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Nine years is the average life expectancy of the epidural stimulation device. So throughout those years, we can still be hopeful for some new functions and new improvements to show as long as you dedicate enough time to your practice.

Well, I’m dedicated to doing that because as far as I’m concerned, that’s the only way that I’m going to be able to move beyond where I’m at today. We’ve made a substantial investment in terms of time and effort on everyone’s part. And I need to do my part in order to get the best outcome.

When you were in Thailand, we were working with you for around five hours a day. How easy or difficult was it for you to go through such an extensive physical therapy schedule and how do you manage your physical therapy now?

Initially, I found that it felt like a busy day because we were suffering somewhat from jetlag and being out of our own environment, but I knew I would have that issue for a couple of weeks until we got synchronized. Once you start getting into your routine, it’s good. As I said earlier, I’m 66 years old, I was reasonably fit given the parameters of my injury and I found that the daily routine was absolutely suitable. I like to be busy and I liked working with the staff that were there, trying to improve. The staff are friendly, nice and pleasant to work with and as long as I’m working towards our goal, I’m very pleased to be engaged.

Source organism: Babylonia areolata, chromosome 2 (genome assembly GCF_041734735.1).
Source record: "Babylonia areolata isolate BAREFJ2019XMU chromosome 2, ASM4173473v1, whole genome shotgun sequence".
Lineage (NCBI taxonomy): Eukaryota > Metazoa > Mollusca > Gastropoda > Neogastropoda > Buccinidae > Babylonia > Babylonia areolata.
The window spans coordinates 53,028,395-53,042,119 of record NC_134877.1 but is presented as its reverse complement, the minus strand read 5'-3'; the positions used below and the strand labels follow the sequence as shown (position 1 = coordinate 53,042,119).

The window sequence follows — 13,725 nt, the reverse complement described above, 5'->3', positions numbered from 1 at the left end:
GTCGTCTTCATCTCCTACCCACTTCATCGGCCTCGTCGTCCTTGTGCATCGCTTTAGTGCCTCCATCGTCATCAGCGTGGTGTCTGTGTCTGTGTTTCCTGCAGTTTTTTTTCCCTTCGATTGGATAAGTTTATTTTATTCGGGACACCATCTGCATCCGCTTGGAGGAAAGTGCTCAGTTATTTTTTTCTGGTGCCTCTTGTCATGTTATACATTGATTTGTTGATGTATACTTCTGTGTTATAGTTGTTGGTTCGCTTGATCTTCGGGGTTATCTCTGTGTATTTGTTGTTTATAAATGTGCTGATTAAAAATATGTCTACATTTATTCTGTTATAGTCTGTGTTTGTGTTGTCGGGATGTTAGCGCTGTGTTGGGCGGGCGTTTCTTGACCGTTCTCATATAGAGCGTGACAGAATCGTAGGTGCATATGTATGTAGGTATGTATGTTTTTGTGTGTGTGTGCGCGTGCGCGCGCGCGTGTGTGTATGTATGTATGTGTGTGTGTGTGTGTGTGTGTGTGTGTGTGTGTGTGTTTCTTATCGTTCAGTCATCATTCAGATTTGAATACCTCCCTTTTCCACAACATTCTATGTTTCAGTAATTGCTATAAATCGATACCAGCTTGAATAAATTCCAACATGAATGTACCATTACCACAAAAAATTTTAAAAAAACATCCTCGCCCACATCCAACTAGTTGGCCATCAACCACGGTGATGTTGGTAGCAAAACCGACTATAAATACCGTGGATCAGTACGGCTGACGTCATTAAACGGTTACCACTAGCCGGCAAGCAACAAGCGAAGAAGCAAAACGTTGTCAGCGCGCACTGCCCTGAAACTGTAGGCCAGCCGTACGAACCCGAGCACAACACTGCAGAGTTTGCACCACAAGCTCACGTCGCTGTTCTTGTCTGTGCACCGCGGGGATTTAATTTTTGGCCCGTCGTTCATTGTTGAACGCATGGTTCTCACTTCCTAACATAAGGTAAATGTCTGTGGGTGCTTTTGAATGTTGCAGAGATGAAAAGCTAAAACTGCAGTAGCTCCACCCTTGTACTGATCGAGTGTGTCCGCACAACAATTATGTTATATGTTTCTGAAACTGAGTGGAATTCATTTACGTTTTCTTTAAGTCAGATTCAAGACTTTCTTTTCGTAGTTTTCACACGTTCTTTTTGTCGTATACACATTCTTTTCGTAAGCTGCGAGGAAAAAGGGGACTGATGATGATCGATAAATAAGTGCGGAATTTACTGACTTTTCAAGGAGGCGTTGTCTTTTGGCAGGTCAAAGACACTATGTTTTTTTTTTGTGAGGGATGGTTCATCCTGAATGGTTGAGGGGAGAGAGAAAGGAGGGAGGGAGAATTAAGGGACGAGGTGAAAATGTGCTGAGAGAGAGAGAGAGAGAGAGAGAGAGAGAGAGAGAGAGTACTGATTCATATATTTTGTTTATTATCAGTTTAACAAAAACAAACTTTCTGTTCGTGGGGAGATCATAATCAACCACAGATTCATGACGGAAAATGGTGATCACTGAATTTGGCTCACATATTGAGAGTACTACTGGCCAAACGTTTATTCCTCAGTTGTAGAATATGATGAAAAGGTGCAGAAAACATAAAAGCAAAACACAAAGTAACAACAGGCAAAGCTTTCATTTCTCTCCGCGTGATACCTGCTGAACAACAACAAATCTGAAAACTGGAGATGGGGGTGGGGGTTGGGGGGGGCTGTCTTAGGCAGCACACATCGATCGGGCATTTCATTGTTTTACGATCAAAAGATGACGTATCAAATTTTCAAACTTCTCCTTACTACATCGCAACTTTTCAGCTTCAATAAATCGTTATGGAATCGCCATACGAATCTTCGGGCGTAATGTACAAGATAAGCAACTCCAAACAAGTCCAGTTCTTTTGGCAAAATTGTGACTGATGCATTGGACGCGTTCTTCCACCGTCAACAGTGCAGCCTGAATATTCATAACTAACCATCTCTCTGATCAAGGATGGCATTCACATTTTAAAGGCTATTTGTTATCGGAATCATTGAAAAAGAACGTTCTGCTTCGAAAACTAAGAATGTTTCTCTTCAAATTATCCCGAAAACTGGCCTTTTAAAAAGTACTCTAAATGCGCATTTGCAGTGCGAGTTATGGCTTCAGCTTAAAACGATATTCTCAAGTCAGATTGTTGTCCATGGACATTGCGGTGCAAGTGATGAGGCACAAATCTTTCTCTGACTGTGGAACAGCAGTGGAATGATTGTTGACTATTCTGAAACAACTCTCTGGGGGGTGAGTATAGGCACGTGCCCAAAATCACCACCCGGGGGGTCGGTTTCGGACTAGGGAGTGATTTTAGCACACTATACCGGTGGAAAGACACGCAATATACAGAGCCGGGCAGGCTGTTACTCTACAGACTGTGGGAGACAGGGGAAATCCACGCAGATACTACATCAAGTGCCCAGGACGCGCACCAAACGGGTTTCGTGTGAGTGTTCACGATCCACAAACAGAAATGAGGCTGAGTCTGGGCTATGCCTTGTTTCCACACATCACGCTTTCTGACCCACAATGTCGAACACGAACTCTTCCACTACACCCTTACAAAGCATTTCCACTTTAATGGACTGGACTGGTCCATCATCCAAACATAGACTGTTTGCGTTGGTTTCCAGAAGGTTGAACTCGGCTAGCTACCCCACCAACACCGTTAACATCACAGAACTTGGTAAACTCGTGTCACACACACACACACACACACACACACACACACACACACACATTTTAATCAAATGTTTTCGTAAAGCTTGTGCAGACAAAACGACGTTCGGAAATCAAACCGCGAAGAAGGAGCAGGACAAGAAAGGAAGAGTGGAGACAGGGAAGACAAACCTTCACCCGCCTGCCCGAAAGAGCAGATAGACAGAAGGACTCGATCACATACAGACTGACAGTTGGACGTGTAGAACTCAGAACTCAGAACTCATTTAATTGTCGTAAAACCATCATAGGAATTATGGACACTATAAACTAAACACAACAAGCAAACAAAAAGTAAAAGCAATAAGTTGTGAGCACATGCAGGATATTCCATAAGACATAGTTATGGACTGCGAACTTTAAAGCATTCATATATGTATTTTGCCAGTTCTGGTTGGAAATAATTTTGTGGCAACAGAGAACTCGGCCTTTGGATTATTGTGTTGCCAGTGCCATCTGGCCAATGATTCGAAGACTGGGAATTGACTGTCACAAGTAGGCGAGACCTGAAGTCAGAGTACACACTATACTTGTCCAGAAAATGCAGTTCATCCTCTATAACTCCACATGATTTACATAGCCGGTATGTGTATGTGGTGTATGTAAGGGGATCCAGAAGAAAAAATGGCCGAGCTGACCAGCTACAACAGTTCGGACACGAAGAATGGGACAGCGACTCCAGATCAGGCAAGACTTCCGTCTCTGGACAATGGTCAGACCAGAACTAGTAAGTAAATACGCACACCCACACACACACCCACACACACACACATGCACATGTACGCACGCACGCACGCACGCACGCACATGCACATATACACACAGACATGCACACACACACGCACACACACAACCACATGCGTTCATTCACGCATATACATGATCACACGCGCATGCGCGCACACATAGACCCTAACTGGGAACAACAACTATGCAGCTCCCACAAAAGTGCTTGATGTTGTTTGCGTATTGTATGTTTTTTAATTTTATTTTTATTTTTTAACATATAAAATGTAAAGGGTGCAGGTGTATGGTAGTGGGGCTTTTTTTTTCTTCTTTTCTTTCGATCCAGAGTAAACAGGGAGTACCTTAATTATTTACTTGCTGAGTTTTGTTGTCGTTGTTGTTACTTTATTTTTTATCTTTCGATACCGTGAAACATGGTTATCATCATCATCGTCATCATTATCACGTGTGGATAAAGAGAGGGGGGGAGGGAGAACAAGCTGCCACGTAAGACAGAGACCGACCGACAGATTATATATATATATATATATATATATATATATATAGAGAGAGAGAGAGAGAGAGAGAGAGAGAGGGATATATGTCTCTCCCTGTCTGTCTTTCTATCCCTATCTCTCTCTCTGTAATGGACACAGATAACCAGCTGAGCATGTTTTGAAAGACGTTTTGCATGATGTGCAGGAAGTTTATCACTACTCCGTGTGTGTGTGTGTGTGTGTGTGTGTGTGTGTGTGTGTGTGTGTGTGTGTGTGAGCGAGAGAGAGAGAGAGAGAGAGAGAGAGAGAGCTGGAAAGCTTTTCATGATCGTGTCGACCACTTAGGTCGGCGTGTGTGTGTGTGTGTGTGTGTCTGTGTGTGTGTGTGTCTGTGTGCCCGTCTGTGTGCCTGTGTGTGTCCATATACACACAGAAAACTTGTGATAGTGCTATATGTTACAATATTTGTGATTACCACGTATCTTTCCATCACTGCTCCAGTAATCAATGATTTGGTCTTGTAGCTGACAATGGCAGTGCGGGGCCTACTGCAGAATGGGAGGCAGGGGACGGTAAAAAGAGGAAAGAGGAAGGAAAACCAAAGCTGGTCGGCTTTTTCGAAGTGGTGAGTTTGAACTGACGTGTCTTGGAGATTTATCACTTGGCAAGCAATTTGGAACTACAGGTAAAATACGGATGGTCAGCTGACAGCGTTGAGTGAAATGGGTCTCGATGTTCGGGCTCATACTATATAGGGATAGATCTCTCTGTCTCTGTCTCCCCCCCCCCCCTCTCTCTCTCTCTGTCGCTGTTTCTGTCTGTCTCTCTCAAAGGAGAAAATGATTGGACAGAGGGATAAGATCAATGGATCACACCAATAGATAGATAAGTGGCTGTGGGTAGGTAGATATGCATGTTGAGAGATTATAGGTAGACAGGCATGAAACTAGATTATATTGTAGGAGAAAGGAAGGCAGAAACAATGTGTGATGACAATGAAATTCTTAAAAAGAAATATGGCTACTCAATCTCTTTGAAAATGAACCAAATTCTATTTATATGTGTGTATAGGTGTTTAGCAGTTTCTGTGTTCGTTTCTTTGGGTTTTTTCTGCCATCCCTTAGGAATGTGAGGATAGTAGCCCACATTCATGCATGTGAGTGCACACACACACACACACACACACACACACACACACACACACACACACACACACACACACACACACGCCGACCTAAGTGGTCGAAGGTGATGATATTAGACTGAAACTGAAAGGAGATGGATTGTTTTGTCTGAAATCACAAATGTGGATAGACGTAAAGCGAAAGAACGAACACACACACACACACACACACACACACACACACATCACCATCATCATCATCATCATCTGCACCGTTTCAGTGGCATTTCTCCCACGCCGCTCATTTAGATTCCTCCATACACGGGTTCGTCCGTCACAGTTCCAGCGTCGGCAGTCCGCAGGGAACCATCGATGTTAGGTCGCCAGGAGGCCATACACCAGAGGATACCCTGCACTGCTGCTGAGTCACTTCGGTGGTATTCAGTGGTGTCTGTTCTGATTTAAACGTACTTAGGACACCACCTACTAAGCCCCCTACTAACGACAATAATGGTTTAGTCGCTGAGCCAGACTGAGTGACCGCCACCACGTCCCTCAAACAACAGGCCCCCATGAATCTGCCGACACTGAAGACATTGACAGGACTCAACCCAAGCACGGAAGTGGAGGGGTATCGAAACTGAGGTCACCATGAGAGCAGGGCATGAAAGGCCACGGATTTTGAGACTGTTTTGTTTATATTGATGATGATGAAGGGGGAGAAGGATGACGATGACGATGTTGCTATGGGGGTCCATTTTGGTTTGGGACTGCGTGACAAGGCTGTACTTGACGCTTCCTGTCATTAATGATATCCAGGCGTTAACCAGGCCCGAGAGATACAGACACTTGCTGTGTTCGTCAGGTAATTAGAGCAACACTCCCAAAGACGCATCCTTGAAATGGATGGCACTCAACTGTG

Now, after leaving Thailand, we’ve got a gym that I go to that specializes in paralysis recovery. I have been going there for two and a half years prior to going to Thailand so we’re just getting back into the schedule there. Currently, I’m scheduled in two days a week. I’ve got an FPS cycle here at home and I’ve got some other equipment that I’ve worked with as well. So it’s my goal to work a couple hours a day at home on the days that I’m not going to the gym.

Gordon, do you have any message you would like to convey to someone who is considering such a big step that is taking Epidural Stimulation surgery? If there is any message you would like to share we would really appreciate it.

Yeah, definitely. I would encourage anybody who wants to improve the quality of their life to pursue this and investigate it as a viable option, because as I mentioned earlier, I think this is a good solution. I’ve noticed a significant change, and everybody’s outcome will obviously be different but nonetheless, I think it is one of the leading solutions to improve people’s lives.
The above is not a verbatim transcript of Gordon’s interview and the exact wording and order of words has been edited to be read more easily. You can watch the full interview on our YouTube channel.